Embodiments usable within the scope of the present disclosure relate to systems and methods usable to analyze data (e.g., medical image data). It should be noted that while specific embodiments described herein may focus on processes applied to data obtained using nuclear medical imaging (NMI) technology, focused on a patient's heart (e.g., the myocardium), embodiments described herein can be used in connection with other types of data without departing from the scope of the present disclosure. Additionally, while one purpose of various embodiments described herein may include the analysis of patient-specific data to determine the normalcy thereof and/or the presence of any medical abnormalities, data maintained and analyzed in the manner described herein can also be useful for research and/or study purposes, independent of any current and/or contemporaneous medical analysis relating to a specific patient. For example, users can readily query, filter, and customize data sets from within a centralized database for any desired purpose.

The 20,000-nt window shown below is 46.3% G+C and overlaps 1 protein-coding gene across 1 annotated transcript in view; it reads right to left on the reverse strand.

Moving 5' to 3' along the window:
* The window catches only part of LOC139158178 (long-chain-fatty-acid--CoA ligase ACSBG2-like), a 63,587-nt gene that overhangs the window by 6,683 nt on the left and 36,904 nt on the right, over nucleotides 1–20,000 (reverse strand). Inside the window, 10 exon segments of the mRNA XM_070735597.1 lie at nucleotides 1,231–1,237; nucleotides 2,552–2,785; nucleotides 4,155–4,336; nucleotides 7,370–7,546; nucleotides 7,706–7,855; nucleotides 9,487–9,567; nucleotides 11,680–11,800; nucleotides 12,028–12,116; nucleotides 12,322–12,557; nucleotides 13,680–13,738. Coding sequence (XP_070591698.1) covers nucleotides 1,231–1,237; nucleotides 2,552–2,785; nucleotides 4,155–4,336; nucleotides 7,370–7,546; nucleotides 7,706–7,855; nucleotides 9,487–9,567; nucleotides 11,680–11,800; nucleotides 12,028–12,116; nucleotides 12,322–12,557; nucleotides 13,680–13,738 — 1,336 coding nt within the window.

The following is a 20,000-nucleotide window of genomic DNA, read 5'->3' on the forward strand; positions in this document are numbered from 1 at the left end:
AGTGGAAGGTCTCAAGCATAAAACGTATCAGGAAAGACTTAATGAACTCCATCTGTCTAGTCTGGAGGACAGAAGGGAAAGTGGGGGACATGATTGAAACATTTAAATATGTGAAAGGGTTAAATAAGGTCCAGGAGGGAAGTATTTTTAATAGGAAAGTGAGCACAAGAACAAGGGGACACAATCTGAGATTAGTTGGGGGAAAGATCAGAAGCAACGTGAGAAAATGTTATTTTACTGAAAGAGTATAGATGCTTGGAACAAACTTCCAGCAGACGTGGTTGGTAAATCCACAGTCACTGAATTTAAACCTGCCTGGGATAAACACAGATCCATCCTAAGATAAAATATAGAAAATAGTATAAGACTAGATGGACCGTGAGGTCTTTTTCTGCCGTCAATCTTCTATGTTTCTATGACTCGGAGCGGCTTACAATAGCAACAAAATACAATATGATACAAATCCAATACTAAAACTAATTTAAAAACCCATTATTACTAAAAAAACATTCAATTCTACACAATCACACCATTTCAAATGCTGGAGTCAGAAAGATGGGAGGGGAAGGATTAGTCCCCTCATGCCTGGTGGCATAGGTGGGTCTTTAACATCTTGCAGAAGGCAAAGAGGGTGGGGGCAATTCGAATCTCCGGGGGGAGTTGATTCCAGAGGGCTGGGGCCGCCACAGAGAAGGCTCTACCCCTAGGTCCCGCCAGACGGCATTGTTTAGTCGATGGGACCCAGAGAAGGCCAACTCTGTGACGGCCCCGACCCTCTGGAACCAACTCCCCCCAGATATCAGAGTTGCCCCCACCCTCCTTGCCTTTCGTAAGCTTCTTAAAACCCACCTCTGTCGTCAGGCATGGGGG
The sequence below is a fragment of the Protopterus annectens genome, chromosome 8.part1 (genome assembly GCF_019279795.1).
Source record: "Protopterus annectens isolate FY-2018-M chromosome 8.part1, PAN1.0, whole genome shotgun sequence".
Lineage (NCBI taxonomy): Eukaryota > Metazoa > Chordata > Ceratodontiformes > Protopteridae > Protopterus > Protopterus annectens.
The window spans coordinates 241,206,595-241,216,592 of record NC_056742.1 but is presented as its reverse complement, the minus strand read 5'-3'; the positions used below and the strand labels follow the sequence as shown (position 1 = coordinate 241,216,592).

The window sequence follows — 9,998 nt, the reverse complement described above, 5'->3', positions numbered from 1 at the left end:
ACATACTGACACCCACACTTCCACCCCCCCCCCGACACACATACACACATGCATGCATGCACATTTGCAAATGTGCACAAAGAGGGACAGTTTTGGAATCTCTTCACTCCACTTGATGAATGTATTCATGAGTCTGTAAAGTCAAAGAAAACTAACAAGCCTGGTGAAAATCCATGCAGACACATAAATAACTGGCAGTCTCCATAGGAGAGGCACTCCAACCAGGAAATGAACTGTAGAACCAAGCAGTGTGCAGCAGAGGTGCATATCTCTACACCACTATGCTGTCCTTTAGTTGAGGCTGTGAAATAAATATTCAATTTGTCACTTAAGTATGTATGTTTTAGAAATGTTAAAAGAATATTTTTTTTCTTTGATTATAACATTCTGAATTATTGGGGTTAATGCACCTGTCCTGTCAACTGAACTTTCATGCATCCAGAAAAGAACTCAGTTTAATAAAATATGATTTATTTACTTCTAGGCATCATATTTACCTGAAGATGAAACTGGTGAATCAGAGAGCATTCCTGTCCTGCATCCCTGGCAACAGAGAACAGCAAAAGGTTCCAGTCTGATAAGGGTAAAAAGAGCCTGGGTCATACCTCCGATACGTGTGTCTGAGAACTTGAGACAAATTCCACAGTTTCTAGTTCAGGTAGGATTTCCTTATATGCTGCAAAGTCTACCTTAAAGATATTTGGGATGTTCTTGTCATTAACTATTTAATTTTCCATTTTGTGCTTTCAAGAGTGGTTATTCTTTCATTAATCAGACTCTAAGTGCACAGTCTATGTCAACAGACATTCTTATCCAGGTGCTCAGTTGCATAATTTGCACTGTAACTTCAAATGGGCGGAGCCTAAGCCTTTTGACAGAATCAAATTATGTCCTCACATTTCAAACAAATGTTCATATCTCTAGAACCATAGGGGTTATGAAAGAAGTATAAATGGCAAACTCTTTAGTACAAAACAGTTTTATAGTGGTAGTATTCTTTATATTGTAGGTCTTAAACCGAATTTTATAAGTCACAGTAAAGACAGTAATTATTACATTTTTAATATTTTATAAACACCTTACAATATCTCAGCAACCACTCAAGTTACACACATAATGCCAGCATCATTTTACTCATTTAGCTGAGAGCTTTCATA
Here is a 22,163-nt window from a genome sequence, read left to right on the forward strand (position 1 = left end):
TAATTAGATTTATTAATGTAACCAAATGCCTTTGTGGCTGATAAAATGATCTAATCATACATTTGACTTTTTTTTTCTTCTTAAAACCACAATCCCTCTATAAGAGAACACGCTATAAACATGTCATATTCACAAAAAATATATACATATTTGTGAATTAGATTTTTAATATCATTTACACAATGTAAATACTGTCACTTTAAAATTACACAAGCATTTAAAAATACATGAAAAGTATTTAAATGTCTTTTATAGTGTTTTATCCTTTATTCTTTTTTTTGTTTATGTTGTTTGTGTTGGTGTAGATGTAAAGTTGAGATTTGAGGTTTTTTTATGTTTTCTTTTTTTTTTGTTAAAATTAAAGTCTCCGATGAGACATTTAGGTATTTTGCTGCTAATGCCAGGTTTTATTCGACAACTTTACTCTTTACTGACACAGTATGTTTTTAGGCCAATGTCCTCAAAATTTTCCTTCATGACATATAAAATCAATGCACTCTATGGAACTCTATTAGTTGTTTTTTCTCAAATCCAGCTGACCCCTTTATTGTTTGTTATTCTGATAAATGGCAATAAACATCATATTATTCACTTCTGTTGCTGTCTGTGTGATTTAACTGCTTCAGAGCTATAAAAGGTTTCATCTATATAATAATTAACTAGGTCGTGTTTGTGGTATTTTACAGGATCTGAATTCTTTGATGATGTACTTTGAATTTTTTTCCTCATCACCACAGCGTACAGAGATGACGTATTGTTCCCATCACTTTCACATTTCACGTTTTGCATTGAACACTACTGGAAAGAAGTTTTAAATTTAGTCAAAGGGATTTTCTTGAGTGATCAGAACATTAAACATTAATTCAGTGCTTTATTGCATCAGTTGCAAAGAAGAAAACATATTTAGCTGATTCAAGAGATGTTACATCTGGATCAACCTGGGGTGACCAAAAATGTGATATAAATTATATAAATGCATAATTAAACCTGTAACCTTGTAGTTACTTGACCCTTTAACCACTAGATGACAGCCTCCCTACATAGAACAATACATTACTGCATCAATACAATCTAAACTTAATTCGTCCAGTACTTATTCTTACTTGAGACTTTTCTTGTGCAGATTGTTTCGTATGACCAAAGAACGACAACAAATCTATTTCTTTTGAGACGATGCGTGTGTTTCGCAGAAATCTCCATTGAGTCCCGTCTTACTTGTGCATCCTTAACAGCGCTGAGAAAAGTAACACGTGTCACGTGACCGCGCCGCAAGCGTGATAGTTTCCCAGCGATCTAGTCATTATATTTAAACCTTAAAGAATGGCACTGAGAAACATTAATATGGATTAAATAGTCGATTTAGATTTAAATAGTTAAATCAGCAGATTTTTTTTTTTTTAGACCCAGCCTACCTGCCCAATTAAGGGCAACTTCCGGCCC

In various embodiments, a central server having a database of normal data can be placed in communication with multiple remote systems, e.g., via the internet, a local area network, or any other type of network. For example Transport Layer Security (TLS) DICOM Routers, or DICOM gateways, can be deployed at remote locations to enable transmission between those locations and a centralized PACS server (e.g., a server as described in U.S. Pat. No. 8,200,505 and application Ser. Nos. 11/592,608 and 12/932,973, incorporated by reference above), via TLS encryption. A remote location can configure its DICOM modalities to transmit data to the TLS DICOM router, which can in turn transmit data to the PACS server, which can be used to generate an output (e.g., a user interface for accessing a report) that is accessible from the remote location and/or other locations, e.g., via the internet (e.g., an http or https connection).